Music Review: Postmodern Jukebox—Reverence for the Past, With a Dash of Irony

Postmodern Jukebox dials the clock back on contemporary pop, invigoratingly bringing the best out of their source material as well as their vibrant interpretations.


By Matt Hanson

The cover song, particularly the kind that reaches across genres, is an especially beloved phenomenon. Jeff Buckley’s prayer-like “Hallelujah,” Johnny Cash’s soul-bearing “Hurt,” John Coltrane’s transcendent “My Favorite Things,” and Whitney Houston’s epic “I Will Always Love You” (just to name a few) are immortal not only because they are good songs in themselves but also because they radically transform their source material into something entirely new.

Postmodern Jukebox, a musical collective organized by jazz pianist Scott Bradlee, takes modern-day pop songs and reimagines them in the light of classic and unfortunately ignored genres. Usually the chosen songs are recast as 1920s-style jazz tunes, with occasional nods to Motown, bluegrass, doo-wop, klezmer, and soul. PMJ makes good on their stated goal of dialing the clock back on contemporary pop—vibrant interpretations invigorate source material.

According to its stratospheric amount of YouTube clicks (over 11 million and counting), the most popular PMJ song is a version of Radiohead’s “Creep,” redone as a 1940s-style torch ballad sung brilliantly by Haley Reinhart. It’s not just a gimmick. The brooding alienation of the original is turned into a sexy, slow-burning anthem performed with a vulnerability that inexplicably turns into triumph. It also switches the gender roles; instead of being the passive object of desire, in this version it’s the woman who affirms her awkwardness and longing.

PMJ’s (post) modern update on vintage jazz reminds us that beneath all the glitz and glamour, the music is very much about female empowerment. The jazz singer might well play up her sex appeal, shimmying while decked out in fabulous costumes, but it goes beyond showiness and becomes a way of taking control of the stage and broadcasting the singer’s personality as boldly and confidently as possible.

It’s interesting to see how some contemporary pop songs aren’t necessarily that far from what was on the radio a hundred years ago. I’m sure plenty of flappers could have easily jitterbugged along to PMJ’s version of Lady Gaga’s “Bad Romance,” sung with campy lip-curled relish by Ariana Savalas and featuring a tap dancer and a horn section. Zelda Fitzgerald would have been proud. This also applies to PMJ’s versions of “Single Ladies” by Beyoncé, and a particularly ebullient take on Taylor Swift’s “Bad Blood,” adding a trombone solo and some ultra-precise scat singing.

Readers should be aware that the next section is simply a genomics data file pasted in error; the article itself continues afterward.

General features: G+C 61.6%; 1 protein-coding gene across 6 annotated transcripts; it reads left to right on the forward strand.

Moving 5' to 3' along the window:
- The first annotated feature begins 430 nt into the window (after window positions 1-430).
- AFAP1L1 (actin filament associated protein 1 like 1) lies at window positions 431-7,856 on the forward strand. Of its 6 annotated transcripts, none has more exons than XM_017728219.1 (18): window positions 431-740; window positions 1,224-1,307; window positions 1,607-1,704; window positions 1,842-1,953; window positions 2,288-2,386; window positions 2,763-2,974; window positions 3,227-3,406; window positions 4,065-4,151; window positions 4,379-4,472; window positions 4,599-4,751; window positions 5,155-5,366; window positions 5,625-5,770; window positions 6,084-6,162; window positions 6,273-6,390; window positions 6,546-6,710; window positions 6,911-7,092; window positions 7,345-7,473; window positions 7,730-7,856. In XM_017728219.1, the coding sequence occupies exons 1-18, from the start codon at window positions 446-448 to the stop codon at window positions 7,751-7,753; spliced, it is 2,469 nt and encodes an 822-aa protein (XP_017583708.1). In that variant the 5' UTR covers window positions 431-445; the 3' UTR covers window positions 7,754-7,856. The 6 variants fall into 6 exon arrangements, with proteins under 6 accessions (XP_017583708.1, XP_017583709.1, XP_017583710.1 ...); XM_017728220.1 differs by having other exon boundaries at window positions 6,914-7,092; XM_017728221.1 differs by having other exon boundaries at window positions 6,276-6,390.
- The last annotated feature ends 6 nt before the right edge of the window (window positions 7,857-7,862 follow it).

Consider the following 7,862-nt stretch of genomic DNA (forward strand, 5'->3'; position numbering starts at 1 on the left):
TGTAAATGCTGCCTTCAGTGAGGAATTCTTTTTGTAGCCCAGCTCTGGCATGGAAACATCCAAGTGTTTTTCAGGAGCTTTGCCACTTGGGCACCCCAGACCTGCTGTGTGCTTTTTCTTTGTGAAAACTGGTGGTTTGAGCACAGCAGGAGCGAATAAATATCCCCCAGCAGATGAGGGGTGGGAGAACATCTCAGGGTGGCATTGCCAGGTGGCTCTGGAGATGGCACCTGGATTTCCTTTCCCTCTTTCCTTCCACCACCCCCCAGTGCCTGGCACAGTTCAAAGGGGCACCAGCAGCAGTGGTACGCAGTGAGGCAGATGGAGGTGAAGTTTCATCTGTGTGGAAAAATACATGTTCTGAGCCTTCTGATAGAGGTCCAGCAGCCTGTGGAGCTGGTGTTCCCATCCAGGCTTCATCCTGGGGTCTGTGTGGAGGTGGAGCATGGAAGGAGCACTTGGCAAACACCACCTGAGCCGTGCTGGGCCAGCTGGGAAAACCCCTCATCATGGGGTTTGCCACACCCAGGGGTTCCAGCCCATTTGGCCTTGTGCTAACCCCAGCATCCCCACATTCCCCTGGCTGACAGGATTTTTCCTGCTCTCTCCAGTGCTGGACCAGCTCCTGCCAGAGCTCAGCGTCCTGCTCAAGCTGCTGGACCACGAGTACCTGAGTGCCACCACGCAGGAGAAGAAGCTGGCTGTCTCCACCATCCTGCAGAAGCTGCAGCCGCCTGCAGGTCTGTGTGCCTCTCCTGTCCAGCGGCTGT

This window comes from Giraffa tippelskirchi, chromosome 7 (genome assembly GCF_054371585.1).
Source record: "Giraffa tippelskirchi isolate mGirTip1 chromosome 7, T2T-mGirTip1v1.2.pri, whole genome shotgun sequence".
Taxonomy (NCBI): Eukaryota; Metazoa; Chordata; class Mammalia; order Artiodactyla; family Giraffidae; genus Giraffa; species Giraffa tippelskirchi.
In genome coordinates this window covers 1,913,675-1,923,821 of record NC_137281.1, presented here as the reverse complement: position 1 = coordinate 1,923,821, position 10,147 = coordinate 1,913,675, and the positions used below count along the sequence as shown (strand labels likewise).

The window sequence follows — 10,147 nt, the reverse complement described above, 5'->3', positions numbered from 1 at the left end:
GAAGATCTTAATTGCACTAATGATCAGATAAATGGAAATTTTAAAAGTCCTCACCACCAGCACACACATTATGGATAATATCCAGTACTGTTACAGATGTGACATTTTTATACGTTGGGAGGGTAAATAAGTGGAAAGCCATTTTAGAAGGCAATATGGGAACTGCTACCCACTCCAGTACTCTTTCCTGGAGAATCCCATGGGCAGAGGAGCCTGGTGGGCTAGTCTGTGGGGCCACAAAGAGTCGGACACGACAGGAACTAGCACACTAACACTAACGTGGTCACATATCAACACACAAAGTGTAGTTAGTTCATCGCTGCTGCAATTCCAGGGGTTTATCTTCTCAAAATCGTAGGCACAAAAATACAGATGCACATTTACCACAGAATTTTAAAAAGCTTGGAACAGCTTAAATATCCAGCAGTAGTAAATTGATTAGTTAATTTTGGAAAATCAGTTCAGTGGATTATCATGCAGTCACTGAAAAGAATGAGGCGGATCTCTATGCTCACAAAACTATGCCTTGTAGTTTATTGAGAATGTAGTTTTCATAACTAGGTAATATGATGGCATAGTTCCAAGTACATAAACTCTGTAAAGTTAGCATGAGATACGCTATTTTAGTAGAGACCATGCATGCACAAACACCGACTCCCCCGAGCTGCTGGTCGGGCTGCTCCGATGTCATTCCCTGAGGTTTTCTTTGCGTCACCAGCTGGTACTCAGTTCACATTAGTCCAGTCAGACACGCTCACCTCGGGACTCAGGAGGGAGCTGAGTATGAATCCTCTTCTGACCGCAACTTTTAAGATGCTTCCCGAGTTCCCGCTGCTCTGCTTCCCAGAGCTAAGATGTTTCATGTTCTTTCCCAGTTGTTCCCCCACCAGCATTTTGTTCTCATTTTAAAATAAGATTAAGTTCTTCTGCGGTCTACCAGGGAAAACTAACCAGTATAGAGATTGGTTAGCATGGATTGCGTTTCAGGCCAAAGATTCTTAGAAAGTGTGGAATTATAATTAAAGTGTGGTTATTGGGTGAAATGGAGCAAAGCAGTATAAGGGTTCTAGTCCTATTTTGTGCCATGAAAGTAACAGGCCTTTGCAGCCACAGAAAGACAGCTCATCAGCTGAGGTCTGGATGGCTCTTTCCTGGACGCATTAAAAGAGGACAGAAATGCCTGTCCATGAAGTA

Another pleasure of cover versions is that a good cover can take a boring song and give it new life, making it interesting and vital, finding something galvanic in the boring or saccharine. Celine Dion’s dreadful “My Heart Will Go On” loses its tacky melodrama when it’s delivered via a vocally acrobatic Jackie Wilson-style rave up.

The risk with a musical project like this is that it will degenerate into a stunt, getting by with focusing on the surprise of the song selection and the novelty of the style. Or it turns into a nostalgia-fest, where the sound becomes simulacrum instead of inspiration. Playing these songs live is the true test of their quality. It’s similar to the way actors love the immediacy of theatre rather than the tedium of movie production: it’s harder and more challenging to do it live where the proof is in the audience’s reaction.

When I saw PMJ’s concert at The Wilbur in Boston last Monday, I was glad to see that solid musicianship and playful collaboration made the songs work. The PMJ musical ensemble switched genres a dozen times over the course of the evening and never let the pace sag or become too loosely structured. Singing duties alternated from song to song and singers often changed verses within the same song. At one point, the drummer and the tap dancer challenged each other to a percussive duet, won in my view and by popular consensus by Sarah Reich’s nimble dancing.

The clever cover selections were out in full force, as well. Fountains of Wayne’s power pop ditty “Stacy’s Mom” was remade into a bluegrass hootenanny. The Postal Service’s abstract “Such Great Heights” got a ’70s style makeover, giving it a Jackson 5-ish funkiness that fit surprisingly well. There were a few clunkers: Beyoncé’s “Halo,” “All About That Bass,” and “Hey There Delilah” each missed their respective marks, but that may have been because the original songs gave the band less to play with.

By the end of the night, PMJ finally got the attentive but staid crowd (this is Puritan country, after all) to get up on stage and dance. The final number of the evening was, true to form, a cover version of the theme from Casablanca, but this time it wasn’t drastically different in format than the original, which was an unexpected but poignant way of ending the evening.

After a night spent impishly deconstructing new songs by making them sound old, hearing the band perform a classic as originally intended proved that, for all their whimsicality, Postmodern Jukebox’s project is really about reverence for the sounds and styles of the past, not just mimicry for the ironic consumption of the present.

Matt Hanson is a critic for The Arts Fuse living outside Boston. His writing has appeared in The Millions, 3QuarksDaily, and Flak Magazine (RIP), where he was a staff writer. He blogs about movies and culture for LoveMoneyClothes. His poetry chapbook was published by Rhinologic Press.

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